I am Little Red Riding Hood’s lover.

I pull my feet off the ground and still know where I am standing.

*

I grew up in a gingerbread house, led by a gingerbread man, all of us happy and perfect and filled with gumdrops to our eyelids until at last we bled gumdrops out our mouths, and still we filled with them. I was a princess who gave away her voice for love, who danced in magical shoes until her feet were stumps and slept atop 85 feathered mattresses yet still could find no rest.

All the while being told (small child in a small child’s nightgown) that monsters were never real. The very monsters I could see, could smell.

Monsters whose fur caught on railings, leaving behind tufts that I collected each morning in a pillowcase.

One grows weary of not knowing when to believe the words pouring off one’s own tongue. Over time, one starts to prick one’s finger on every spinning wheel spindle out of spite and desperation.
Continue reading “Once Upon A Time”

the (un)funny feminist crashes an OB/GYN convention: Vaginal Imperialism

[EDITOR NOTE: It has been brought to this unfunny feminist’s attention that during an earlier attempt at sharing this story, the Interwebs themselves were so entertained that they completely snarfled the post. Our apologies for the technical snafu, and we now return you to your regularly scheduled blog entertainment!]


I laugh because I love.
Finally answering the question: “Can a man ever really be funny?”

I realize it’s been quite awhile since my last (un)funny feminist post. But ever since I first watched Matthew Broussard’s recent stand-up performance on Conan I’ve been feeling terribly, terribly sad at the thought of anyone being deprived of this pleasure.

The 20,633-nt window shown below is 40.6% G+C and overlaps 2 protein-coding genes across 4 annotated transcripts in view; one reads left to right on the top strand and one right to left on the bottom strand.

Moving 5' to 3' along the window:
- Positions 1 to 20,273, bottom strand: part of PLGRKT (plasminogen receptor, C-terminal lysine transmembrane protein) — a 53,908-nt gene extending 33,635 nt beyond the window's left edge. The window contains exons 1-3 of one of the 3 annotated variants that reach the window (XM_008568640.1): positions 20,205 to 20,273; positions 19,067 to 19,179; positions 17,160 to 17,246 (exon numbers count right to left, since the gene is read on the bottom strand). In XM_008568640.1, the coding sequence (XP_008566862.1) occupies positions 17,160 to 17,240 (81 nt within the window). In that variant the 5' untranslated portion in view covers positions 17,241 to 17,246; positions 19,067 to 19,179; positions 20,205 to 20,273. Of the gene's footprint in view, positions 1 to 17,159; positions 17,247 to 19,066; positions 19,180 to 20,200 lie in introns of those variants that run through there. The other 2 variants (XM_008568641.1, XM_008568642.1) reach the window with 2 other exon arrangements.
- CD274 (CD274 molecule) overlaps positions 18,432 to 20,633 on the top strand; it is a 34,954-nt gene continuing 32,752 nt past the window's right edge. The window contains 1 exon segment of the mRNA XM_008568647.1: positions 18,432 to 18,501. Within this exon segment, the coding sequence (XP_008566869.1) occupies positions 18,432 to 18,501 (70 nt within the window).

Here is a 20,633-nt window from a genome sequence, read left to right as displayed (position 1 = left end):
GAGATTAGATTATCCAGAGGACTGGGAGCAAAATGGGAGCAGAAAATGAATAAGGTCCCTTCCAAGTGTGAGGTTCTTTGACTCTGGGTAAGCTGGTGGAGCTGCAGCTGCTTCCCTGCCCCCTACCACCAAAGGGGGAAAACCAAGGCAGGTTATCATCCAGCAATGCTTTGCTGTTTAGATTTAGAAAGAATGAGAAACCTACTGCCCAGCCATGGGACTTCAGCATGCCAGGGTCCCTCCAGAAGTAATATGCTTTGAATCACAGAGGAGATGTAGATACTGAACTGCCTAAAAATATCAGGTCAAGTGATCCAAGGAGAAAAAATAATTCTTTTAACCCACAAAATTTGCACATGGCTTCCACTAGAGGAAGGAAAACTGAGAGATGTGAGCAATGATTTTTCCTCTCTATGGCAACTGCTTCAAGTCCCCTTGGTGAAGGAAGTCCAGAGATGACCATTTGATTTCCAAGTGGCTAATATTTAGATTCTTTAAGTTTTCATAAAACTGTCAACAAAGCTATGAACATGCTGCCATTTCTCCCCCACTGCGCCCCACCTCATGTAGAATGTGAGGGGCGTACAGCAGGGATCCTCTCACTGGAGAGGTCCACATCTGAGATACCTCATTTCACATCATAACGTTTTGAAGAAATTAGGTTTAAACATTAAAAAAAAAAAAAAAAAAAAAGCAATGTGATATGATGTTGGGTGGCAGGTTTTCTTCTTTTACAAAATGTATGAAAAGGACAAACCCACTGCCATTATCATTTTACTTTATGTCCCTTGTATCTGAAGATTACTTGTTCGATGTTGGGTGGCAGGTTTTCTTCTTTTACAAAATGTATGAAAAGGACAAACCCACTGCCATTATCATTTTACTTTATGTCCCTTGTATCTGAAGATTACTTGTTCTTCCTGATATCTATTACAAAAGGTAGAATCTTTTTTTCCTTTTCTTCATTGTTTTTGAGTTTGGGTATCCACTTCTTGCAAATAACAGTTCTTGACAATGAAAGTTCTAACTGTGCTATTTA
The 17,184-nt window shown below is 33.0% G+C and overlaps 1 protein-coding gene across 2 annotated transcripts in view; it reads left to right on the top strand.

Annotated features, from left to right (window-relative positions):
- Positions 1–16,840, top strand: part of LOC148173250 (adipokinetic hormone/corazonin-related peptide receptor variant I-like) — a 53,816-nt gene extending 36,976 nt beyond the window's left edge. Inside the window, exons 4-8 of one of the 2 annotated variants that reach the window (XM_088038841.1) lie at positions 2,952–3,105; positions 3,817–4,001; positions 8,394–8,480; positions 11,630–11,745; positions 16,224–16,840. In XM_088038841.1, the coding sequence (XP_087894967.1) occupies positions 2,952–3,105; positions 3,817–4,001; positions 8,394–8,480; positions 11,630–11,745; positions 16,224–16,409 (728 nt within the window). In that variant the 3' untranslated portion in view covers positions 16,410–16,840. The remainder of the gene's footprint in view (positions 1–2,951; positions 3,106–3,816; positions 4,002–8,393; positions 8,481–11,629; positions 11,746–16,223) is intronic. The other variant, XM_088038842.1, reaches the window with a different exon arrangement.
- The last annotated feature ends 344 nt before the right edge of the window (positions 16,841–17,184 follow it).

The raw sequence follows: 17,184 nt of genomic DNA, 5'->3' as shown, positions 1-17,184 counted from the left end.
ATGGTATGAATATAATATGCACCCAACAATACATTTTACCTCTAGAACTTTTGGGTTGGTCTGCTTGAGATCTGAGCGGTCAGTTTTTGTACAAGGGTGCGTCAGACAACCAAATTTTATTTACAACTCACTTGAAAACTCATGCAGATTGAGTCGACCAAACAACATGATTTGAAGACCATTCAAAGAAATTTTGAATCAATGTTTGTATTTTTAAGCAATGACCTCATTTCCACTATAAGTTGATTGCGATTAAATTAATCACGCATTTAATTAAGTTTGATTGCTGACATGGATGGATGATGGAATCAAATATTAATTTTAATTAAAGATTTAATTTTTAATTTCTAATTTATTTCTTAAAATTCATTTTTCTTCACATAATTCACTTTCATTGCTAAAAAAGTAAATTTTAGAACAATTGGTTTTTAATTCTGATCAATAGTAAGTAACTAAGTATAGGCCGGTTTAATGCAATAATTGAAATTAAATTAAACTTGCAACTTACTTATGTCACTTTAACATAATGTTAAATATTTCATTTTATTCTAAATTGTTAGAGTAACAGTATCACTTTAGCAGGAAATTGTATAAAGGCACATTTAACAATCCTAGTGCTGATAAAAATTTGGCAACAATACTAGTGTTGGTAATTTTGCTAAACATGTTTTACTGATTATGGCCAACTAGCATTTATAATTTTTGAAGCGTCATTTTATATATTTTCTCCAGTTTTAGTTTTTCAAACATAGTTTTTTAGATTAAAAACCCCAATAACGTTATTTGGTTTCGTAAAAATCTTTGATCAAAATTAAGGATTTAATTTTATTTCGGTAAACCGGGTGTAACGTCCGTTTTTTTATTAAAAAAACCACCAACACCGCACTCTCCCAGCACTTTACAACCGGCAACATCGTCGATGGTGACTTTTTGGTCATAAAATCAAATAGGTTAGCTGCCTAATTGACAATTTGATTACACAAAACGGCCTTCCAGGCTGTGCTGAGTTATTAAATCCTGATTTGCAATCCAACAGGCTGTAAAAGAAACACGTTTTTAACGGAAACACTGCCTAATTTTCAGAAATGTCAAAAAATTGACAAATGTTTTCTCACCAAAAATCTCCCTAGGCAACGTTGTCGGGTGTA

And so, without further ado:

Heeeeere’s Matthew!

[Please join me for a party in the comment section after viewing. Attendees are invited to share your favorite lines and/or your best digital representation of laughter! Adult beverages to be provided at no extra charge.]

Continue reading “the (un)funny feminist crashes an OB/GYN convention: Vaginal Imperialism”

Quiet please. The vulvas are talking.

I spent my afternoon, as one is wont to do, getting interviewed on my thoughts regarding vaginas and vulvas. (As one is wont to do, WHEN ONE IS ME, I should perhaps have specified.) I’ll share that piece with y’all when it’s published—but in the meantime, an observation: ain’t it wonderful how brains are pliable, and how writing plies them?

See, I wrote this post last fall about our cultural reluctance—and my own personal resistance—to using the word “vulva.” Today, what I found? Personal resistance gone! Another plank of internalized misogyny fallen! Appears I am now fully aboard the vulva-train.

And so I invite you to join me in raising a glass to the liberation of sexual bodies and sexual vocabulary alike, and to tell me about a time you wrote yourself into a different way of thinking.

Just please refrain from using the word “moist” in your comment.

*shudder*

“Moist” is never gonna happen.

coffee and a blank page

Tacos


In a revelation that will shock exactly zero readers of this blog, I must confess that I’ve always been obsessive about using words correctly. About knowing both literal and connotative meanings. About finding le mot juste for every occasion.

Add gender into the lexical mix? At that point, “obsessive” becomes, well…

Lemme put it to you this way. I still feel pissy about the idiotic joke made by some fellow Unitarians when I was 11 and the UUA was revising the official church hymnal to remove gender-exclusive language: “Maybe we should just call this new HYM-nal an IT-nal, since you hate men so much.”

[Picture here a tween-sized Alice, hands on her hips, fuming at her male peers. . . and more than a few grownass male grownups.^]

In those days, if I heard you call someone a “girl” who was clearly a grownass female grownup? Them were fightin’ words, far as I was concerned.

I’ve since…